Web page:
Tony waited until they had to work a weekend to pull the prank. With the bullpen nearly deserted he was more likely to catch his intended target.
He came in early to put his plan in motion. Life size Santa doll liberated from a store display - check. Toy water pistol - check. Extra large coffee - check. The Santa and the water gun he arranged in the ladies room. The coffee went on Ziva's desk.
"Did you get this for me?" Ziva asked suspiciously when she arrived and found the steaming beverage waiting for her.
"What? I can't do something nice without getting the third degree?"
She took a sip and sighed with pleasure. "So is this some kind of fig leaf, Tony?"
"Olive branch. But feel free to strip down and use it as a fig leaf. It would be a nice bonus."
He ignored the evil look she gave him but kept tabs on her coffee consumption. At the rate she was going she would be in the bathroom by 0900. Perfect.
He was only off by about fifteen minutes. Right around 0915, Ziva left her desk and headed down the hall. Tony jumped up to follow her.
"Where do you think you're going?"
"Your own I hope."
"Hmmph," Gibbs grunted but let him leave.
He scurried down the hall and took up his position just outside the ladies room door. It was not long before he was rewarded by a shrill screech ... and then a gunshot. Uh oh.
This was not good. She sounded very angry.
"Uhm, do you need some help, Ziva"
"I'm going to kill you! Slowly and painfully."
By now Gibbs and McGee had arrived, alerted by the sound of gunfire. Gibbs took a moment to glare at Tony and then pushed past him into the bathroom. Tony followed, using Gibbs as a shield between himself and Ziva. Once he saw the scene inside he couldn't help himself and he let out a chuckle. Even Gibbs had a small smile tickling the corners of his mouth.
The Santa was still where Tony had left it. Pants down around its knees and seated on the toilet, the water pistol wedged between its hands. The only difference was that Santa now had a bullet hole right in the middle of his forehead. Fortunately, Ziva had used her backup weapon, a small .22, so the bullet had lodged in the figure's plastic cranium and no damage had been done to the room itself.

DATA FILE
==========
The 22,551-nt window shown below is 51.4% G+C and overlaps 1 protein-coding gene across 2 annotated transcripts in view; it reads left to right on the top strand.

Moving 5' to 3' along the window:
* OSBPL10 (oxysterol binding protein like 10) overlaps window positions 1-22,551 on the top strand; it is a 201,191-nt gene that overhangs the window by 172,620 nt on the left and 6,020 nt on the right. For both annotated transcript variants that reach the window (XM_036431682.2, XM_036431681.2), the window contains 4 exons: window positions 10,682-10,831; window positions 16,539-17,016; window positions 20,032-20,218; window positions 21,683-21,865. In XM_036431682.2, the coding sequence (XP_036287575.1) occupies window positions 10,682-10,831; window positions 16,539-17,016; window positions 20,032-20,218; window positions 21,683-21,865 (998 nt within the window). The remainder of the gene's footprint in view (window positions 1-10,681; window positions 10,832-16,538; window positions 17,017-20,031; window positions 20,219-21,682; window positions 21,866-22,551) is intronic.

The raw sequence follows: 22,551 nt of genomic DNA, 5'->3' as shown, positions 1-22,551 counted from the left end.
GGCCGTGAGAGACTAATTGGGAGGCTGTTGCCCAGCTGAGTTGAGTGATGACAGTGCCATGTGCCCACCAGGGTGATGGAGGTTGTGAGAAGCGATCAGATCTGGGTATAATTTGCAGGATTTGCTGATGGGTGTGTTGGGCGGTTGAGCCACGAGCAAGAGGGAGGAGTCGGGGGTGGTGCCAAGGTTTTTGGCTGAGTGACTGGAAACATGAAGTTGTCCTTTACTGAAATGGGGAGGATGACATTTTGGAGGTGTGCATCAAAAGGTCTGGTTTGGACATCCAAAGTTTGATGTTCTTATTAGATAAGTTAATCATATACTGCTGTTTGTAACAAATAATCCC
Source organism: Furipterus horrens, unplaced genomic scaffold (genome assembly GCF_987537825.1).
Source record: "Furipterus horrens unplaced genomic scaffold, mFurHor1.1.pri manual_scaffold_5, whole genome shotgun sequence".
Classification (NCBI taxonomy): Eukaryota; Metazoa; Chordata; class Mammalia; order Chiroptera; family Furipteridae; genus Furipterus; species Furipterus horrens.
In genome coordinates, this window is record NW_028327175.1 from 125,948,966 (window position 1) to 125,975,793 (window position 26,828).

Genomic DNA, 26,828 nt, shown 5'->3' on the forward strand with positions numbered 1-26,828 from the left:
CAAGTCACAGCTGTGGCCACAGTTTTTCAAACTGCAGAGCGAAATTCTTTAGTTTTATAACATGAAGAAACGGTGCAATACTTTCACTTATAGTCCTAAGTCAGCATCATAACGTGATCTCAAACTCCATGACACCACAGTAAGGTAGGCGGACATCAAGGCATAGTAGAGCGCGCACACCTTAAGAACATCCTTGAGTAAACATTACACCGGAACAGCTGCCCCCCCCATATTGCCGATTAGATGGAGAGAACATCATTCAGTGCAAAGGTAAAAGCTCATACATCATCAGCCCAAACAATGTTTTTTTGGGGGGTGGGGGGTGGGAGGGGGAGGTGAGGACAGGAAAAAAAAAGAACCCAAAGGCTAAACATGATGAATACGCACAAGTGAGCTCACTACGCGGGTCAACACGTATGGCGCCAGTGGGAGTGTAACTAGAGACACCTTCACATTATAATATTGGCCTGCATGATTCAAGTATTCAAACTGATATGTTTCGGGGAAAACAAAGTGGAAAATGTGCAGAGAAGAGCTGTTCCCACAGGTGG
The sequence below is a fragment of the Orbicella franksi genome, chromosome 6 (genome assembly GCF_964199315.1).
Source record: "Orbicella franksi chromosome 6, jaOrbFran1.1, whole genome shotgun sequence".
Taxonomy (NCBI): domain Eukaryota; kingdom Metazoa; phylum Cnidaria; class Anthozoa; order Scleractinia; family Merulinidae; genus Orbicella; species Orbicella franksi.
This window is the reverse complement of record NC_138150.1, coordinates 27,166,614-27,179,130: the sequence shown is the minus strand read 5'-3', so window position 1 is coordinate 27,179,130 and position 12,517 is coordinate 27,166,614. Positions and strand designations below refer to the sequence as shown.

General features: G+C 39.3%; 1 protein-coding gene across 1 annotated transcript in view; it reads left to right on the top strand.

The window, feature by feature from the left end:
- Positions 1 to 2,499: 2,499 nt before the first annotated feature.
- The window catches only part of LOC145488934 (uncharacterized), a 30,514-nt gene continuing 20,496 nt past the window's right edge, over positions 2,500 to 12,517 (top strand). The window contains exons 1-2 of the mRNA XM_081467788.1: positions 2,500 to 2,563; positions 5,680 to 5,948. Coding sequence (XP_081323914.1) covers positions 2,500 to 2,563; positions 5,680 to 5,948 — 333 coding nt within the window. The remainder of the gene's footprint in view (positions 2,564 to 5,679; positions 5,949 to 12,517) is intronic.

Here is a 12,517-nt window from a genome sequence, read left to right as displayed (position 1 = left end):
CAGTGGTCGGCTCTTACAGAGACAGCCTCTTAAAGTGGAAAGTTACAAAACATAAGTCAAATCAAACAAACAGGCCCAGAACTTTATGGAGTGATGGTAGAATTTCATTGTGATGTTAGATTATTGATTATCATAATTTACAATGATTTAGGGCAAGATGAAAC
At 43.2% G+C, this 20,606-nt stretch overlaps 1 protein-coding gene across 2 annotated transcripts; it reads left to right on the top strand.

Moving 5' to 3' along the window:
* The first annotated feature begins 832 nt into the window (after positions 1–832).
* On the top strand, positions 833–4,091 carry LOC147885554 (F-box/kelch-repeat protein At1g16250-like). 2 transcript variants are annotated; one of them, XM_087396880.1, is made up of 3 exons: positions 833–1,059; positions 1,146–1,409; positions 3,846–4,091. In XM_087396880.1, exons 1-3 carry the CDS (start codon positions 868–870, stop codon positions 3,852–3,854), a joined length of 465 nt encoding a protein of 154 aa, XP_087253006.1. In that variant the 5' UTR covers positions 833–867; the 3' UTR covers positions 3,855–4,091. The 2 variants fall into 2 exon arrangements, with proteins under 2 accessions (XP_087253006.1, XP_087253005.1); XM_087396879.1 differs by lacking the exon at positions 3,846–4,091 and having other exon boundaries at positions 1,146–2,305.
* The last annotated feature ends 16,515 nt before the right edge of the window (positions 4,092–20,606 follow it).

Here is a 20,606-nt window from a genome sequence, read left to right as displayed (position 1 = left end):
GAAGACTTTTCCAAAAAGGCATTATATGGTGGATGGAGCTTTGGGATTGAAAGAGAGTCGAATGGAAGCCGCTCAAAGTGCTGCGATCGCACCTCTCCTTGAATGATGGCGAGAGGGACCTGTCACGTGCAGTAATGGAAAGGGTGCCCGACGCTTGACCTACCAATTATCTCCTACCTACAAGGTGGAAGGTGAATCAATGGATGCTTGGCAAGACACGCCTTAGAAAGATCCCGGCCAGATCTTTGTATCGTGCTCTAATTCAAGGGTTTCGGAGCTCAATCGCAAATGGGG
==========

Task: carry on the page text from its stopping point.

"Well, you seemed to have successfully subdued Santa," said Gibbs with a remarkably straight face.
"Are you just going to joke about it? I thought it was an intruder, a pervert. This was so childish ... Irresponsible ... inappropriate ..." Ziva sputtered as her anger short circuited her English and she ran out of words. "May I kill him now Gibbs?"
"I will handle Tony. You need to write up a weapons discharge report."
"That's one report I'd love to read," sniggered McGee, earning himself an evil glance from Ziva.
"Go. Now." barked Gibbs. "Not you DiNozzo," he added when Tony turned to leave with the others.
"No, you're not." Gibbs paused to give Tony an appraising glance. "Any chance you're gonna grow up sometime soon?"
"I just ... uhm ... I just saw the Santa and I couldn't help myself."
"I know." Another thoughtful look before he shook his head in mock disgust. "Next time lose the toy gun. That was overkill."
"That's it?" Tony had expected at least a serious dressing down. "Just 'lose the gun'"
"No. You can also get this crap out of here before you give some secretary a heart attack and I have to book you for involuntary manslaughter."
Gibbs understood, thought Tony as he carried the mutilated Santa out to his car. Gibbs had always understood. Tony really couldn't help himself.
It had started back when he was a child. Alcoholic mother, overbearing father, it would have been a nightmare if he hadn't found a way to cope. Early on, Tony had discovered that nightmares were far less scary if you could find a way to make them funny. Demons, even real life demons, dissolved in the face of laughter. Some people said that it was love that made life worth living, but Tony knew that it was laughter that made it livable.